Son and grandson of Navajo medicine men, who are also award-winning sand painting artists, Zach follows in their footsteps.
Having learned the art of sand painting “since (he) was a baby”, from his internationally known father, Joe Ben, Jr., Zach is learning the myriad chants and ceremonies that will qualify him as a full-blown medicine man, as well.
Like his father, and all traditional sand painters, he uses hand-sourced, hand-ground, natural materials, and fingers-only technique.
Still in his twenties, he is inspired by traditional subjects – just as his forebears – but depicts them in a strikingly contemporary way.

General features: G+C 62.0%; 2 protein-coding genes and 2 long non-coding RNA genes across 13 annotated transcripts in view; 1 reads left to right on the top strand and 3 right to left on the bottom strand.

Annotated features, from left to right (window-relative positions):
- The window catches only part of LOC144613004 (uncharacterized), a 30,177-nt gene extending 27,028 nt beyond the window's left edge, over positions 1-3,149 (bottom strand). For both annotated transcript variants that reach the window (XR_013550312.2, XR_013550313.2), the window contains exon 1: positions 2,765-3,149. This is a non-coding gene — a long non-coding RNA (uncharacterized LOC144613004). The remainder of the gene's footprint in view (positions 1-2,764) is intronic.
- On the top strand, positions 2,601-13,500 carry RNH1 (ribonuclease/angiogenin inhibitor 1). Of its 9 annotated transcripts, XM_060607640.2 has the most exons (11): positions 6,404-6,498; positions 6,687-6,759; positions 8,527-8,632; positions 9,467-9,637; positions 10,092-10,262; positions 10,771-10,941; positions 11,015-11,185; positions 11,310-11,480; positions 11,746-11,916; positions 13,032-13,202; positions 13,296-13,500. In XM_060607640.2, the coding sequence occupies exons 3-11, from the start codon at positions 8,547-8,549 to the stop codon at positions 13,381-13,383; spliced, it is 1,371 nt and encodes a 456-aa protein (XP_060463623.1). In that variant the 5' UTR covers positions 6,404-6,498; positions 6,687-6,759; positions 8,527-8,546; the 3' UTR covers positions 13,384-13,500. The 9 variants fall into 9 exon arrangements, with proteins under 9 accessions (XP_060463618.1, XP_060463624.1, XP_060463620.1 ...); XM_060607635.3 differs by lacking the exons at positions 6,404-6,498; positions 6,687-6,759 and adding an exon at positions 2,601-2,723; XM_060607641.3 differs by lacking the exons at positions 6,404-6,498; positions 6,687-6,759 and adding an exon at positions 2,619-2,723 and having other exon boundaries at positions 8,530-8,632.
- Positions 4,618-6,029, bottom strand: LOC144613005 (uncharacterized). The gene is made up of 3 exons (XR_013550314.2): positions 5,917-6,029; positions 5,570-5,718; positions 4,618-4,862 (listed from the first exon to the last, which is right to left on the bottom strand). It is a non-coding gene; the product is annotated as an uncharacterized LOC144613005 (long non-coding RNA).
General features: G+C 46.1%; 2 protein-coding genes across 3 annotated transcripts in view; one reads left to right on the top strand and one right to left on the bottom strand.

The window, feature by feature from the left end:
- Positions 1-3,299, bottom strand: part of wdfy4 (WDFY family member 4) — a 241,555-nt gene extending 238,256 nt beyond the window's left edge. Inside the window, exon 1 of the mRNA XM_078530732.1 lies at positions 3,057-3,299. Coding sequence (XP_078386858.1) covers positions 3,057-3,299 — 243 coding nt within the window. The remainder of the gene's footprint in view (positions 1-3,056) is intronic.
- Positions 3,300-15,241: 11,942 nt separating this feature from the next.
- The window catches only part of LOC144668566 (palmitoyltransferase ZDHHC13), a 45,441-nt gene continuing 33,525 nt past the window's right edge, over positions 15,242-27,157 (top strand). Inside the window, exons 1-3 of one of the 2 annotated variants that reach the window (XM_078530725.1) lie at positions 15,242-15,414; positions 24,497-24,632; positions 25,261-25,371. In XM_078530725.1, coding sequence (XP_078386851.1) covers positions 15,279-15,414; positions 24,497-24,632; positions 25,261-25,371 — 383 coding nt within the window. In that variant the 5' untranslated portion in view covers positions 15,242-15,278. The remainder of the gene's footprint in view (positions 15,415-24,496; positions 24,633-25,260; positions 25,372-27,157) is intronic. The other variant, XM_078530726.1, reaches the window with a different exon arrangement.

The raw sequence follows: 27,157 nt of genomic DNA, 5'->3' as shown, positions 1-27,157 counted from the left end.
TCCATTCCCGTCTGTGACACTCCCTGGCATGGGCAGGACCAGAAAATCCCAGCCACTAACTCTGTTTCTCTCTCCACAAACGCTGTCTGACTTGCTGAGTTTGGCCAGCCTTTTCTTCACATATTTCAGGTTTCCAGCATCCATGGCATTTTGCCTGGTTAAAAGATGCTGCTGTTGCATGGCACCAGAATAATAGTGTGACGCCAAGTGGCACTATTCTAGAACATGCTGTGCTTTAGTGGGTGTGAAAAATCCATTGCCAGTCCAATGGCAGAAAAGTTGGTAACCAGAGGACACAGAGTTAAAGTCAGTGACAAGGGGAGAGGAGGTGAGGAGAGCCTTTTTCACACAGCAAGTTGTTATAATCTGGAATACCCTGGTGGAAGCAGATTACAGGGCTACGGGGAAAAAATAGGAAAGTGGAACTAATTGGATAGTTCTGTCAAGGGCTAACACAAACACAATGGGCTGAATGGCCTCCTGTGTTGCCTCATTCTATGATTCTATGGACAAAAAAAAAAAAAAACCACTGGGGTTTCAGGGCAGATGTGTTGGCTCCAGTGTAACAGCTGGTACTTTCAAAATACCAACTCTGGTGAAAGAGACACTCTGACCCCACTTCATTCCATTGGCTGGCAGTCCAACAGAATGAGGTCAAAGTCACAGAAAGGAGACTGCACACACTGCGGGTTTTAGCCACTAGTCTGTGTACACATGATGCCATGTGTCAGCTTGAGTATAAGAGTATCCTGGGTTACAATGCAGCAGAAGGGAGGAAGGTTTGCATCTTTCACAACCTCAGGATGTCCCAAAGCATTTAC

This mesmerizing sand painting is reminiscent of op-art, and other modern art, and even the geometric quilts of the Amish people.
Despite those associations, and the rigorous abstraction of the piece, for Zach, it is the story of clouds.
He explains, on the back: “The diamond center is day with day clouds. The maroon on the edges represent dawn. The orange is dusk. The black clouds dance on the four times of the day.”
He has manipulated the hand-ground rocks and mineral powders with assured and astounding artistry, creating wonderfully subtle hues and unexpected combinations.
That center diamond seems to come out at the viewer in three dimensions, floating above the background stripes.
Notice the exact edges of the elements, and remember this was done entirely with powdery sands, and fingers.
Sparkling specks of hematite add glittery texture, and the limpid blue of the natural lapis beautifully evokes the sky and water (from those black clouds).
Contemporary art meets age-old spiritual tradition, in this fascinating sand painting by a young, third-generation medicine man, and superb contemporary artist.